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Common Concerns During the Early Weeks of Breastfeeding

Many nondemanding, sleepy babies do better with a few simple breastfeeding modifications. If the infant does not sustain suckling very long, it is preferable to restrict her nursing to only five minutes per breast. Babies generally take more milk nursing for a shorter duration at both breasts than nursing a little longer on one side only. An exception to this recommendation is the sleepy infant who cannot be enticed to take the second breast after being removed from the first side. In this case, letting the baby nurse longer on the first breast is preferable to interrupting nursing on the first side and then having the baby refuse the second side altogether.

If your baby sucks vigorously for only a few minutes and then stops, try arousing her and switching her to the other breast. You can keep her on the first breast as long as she swallows after every couple of sucks. When her swallowing slows down or she starts to doze off, remove her from the breast, try to bring her to a more wakeful state, and switch her to the other side. This "switch nursing" method will provide her with more milk than allowing her to drift off at the first breast.

Is My Baby Getting Enough Milk?
Even though you can't see exactly how much milk your baby takes while nursing, observant parents usually can tell whether breastfeeding is off to a good start. If your baby can latch on to both breasts well, nurses often with frequent audible swallowing, seems contented after feedings, wets six or more diapers, and has at least four yellow bowel movements each day, she is probably thriving. The following questionnaire developed at the Lactation Program in Denver has proved useful in distinguishing whether breastfeeding is off to a successful start or whether additional help is necessary. If you have any concerns, call your baby's doctor and arrange to have your infant weighed. Remember, if a problem is caught early, it is easier to solve.

Early Breastfeeding Screening Form
Please complete this screening form when your baby is four to six days old. If you circle any answers in the right-hand column, call your baby's doctor to arrange for further evaluation. The earlier problems are identified, the easier they are to correct. Ask your doctor to refer you to a lactation consultant who can observe your nursing technique and provide one-on-one assistance.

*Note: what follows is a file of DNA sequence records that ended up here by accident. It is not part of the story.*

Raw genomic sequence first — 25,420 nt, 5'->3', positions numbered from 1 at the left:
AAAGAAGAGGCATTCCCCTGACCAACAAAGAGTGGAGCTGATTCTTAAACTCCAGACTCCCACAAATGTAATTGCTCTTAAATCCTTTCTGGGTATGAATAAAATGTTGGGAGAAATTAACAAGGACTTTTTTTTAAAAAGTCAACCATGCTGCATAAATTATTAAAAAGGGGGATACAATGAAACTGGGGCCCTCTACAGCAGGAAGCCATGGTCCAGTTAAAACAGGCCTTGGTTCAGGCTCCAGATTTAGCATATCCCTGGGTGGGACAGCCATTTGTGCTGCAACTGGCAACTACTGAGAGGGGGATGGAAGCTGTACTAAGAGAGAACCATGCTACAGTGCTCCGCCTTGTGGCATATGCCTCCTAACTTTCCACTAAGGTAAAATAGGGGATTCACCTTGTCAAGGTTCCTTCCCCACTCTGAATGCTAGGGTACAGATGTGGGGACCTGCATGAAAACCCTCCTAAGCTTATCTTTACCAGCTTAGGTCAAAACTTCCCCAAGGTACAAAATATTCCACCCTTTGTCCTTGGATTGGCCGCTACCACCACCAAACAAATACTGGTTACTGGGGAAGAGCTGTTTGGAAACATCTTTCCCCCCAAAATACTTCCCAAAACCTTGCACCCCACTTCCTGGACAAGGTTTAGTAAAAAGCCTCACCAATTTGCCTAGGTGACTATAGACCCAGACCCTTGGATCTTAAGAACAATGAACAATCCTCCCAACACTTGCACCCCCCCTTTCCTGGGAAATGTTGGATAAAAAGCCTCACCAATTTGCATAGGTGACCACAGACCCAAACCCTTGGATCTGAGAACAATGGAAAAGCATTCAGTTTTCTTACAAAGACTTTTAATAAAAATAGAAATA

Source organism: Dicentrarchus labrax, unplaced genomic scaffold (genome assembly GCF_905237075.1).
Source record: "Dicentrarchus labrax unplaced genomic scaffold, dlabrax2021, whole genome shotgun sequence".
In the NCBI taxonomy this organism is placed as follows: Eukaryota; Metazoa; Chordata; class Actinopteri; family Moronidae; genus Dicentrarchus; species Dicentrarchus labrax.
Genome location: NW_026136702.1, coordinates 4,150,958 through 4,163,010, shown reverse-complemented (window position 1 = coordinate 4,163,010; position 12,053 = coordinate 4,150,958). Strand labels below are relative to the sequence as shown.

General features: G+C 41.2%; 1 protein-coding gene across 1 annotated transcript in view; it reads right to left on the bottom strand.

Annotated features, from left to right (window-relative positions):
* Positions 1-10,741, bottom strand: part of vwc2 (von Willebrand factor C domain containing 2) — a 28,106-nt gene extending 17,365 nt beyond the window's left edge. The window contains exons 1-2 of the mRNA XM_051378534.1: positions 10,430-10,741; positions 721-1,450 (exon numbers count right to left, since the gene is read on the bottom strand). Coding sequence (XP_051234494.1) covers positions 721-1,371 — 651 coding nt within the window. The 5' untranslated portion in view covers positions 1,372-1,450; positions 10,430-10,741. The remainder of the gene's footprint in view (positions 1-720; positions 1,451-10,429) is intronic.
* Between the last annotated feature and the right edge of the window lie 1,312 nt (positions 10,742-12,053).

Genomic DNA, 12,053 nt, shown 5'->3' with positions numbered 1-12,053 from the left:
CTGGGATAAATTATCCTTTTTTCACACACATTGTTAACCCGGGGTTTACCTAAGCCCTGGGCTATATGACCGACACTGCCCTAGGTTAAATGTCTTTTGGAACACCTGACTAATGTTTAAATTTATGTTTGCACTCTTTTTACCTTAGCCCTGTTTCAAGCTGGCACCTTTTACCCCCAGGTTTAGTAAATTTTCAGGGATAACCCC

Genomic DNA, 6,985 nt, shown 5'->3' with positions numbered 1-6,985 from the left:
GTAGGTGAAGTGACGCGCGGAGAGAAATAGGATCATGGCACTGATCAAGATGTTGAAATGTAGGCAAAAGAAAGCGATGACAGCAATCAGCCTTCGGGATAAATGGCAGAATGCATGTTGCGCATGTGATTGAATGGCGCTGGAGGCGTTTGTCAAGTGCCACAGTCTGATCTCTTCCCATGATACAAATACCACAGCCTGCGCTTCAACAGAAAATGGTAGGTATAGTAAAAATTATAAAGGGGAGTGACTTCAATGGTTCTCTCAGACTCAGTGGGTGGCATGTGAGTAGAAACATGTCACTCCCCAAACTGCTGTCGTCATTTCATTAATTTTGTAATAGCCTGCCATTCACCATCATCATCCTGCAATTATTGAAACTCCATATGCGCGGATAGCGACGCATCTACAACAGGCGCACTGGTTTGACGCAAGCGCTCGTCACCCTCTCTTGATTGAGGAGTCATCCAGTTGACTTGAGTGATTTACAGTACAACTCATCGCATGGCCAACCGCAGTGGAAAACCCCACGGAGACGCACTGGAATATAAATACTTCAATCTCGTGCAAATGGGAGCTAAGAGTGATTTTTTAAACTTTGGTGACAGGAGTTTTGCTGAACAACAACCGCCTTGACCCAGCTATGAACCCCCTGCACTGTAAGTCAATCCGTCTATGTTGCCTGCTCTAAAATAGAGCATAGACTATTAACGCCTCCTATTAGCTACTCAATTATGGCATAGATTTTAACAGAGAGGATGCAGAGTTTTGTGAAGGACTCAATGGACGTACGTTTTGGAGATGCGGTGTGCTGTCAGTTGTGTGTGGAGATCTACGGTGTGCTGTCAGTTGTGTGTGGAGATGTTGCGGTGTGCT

Do you feel breastfeeding is going well for you so far? Yes No
Has your milk come in yet? (That is, did your breastsget firm and full between the second and fourth post-partum days?) Yes No
Is your baby able to latch on to your breast withoutdifficulty? Yes No
Is your baby able to sustain rhythmic sucking for atleast ten minutes total per feeding? Yes No
Does your baby usually demand to feed? (Answer "No"if you have a sleepy baby who needs to be awakenedfor most feedings.) Yes No
Does your baby usually nurse at both breasts at eachfeeding? Yes No
Does your baby nurse approximately every two tothree hours, with no more than one longer interval ofup to five hours at night? (at least eight nursings eachtwenty-four hours?) Yes No
Do your breasts feel full before feedings? Yes No
Do your breasts feel softer after feedings? Yes No
Are your nipples extremely sore? (for example, causingyou to dread feedings?) No Yes
Is your baby having yellow, seedy bowel movementsthat look like cottage cheese and mustard? Yes No
Is your baby having at least four good-size bowelmovements each day? (that is, more than a "stain" onthe diaper?) Yes No
Is your baby wetting his/her diaper at least six timeseach day? Yes No
Does your baby appear hungry after most feedings?(that is, crying, sucking hands, rooting, often needinga pacifier?) No Yes
Do you hear rhythmic suckling and swallowing whileyour baby nurses? Yes No

Copyright © Lactation Program, Denver, CO. Used with permission.



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From Dr. Mom's Guide to Breastfeeding by Marianne R. Neifert. Copyright © 1998 by Marianne R. Neifert. Used by arrangement with Plume, a member of Penguin Group (USA) Inc.

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